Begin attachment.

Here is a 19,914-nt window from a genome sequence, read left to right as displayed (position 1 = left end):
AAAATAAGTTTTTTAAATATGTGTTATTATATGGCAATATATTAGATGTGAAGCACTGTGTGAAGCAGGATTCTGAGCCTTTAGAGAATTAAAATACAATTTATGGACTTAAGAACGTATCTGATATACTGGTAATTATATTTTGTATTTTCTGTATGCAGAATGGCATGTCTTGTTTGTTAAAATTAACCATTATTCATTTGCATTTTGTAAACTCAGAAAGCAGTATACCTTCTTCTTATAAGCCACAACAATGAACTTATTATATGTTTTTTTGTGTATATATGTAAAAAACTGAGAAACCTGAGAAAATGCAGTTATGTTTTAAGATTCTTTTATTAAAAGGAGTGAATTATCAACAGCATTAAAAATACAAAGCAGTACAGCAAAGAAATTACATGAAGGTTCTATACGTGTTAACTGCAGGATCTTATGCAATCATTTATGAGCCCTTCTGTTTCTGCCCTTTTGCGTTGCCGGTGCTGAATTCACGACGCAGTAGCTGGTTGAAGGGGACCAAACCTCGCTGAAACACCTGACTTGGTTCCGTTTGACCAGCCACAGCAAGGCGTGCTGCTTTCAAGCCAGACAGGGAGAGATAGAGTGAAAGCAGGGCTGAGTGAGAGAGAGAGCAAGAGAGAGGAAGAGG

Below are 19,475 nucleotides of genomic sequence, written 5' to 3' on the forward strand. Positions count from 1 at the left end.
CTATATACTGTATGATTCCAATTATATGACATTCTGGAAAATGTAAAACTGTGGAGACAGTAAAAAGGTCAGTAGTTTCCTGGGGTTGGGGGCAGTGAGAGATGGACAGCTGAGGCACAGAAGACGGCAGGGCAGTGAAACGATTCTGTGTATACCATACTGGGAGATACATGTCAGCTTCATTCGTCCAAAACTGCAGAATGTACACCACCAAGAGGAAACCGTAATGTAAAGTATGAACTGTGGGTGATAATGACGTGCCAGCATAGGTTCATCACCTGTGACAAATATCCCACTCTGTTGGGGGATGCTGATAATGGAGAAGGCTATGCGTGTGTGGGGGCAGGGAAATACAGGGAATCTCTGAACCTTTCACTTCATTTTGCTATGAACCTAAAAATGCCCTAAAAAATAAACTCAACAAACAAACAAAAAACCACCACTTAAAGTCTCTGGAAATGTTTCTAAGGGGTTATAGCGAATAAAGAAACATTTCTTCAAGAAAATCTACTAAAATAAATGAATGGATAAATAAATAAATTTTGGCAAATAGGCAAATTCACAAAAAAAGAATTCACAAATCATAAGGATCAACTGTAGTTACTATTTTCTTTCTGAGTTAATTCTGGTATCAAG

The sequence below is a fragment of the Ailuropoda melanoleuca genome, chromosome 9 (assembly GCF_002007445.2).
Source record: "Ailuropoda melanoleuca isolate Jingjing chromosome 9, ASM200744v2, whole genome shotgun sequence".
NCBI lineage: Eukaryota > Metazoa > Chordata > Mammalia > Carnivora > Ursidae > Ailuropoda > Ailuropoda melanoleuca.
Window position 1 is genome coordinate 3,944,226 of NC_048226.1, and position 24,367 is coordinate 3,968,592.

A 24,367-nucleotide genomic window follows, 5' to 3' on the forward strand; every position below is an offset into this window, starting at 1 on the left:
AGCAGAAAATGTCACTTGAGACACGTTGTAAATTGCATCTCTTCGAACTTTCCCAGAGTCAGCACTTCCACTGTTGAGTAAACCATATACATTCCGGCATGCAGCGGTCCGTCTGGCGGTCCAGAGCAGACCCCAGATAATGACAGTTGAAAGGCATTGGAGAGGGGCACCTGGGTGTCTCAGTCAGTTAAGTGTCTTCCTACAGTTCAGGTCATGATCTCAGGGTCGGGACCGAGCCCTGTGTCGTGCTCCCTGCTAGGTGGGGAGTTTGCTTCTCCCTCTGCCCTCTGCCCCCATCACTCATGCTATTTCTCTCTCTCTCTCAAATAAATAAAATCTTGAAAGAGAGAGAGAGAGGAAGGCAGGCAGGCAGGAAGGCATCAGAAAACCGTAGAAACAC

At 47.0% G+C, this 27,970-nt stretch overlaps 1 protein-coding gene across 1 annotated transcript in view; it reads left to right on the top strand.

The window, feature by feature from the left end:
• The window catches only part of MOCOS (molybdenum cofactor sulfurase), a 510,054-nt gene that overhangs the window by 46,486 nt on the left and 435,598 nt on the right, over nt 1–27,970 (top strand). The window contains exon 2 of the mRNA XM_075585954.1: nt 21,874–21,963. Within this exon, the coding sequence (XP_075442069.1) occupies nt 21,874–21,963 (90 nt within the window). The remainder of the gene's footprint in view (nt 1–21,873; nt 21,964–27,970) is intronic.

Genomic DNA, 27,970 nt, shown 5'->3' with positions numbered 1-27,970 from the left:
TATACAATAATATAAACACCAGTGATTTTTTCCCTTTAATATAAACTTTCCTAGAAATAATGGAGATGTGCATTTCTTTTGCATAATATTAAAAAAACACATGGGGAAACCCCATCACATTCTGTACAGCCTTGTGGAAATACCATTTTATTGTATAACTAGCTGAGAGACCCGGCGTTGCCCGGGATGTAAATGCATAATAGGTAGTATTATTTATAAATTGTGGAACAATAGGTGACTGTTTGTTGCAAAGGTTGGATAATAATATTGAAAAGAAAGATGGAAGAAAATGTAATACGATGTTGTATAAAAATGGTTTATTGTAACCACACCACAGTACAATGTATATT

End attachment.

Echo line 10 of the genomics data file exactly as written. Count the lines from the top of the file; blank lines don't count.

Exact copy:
AGCAGAAAATGTCACTTGAGACACGTTGTAAATTGCATCTCTTCGAACTTTCCCAGAGTCAGCACTTCCACTGTTGAGTAAACCATATACATTCCGGCATGCAGCGGTCCGTCTGGCGGTCCAGAGCAGACCCCAGATAATGACAGTTGAAAGGCATTGGAGAGGGGCACCTGGGTGTCTCAGTCAGTTAAGTGTCTTCCTACAGTTCAGGTCATGATCTCAGGGTCGGGACCGAGCCCTGTGTCGTGCTCCCTGCTAGGTGGGGAGTTTGCTTCTCCCTCTGCCCTCTGCCCCCATCACTCATGCTATTTCTCTCTCTCTCTCAAATAAATAAAATCTTGAAAGAGAGAGAGAGAGGAAGGCAGGCAGGCAGGAAGGCATCAGAAAACCGTAGAAACAC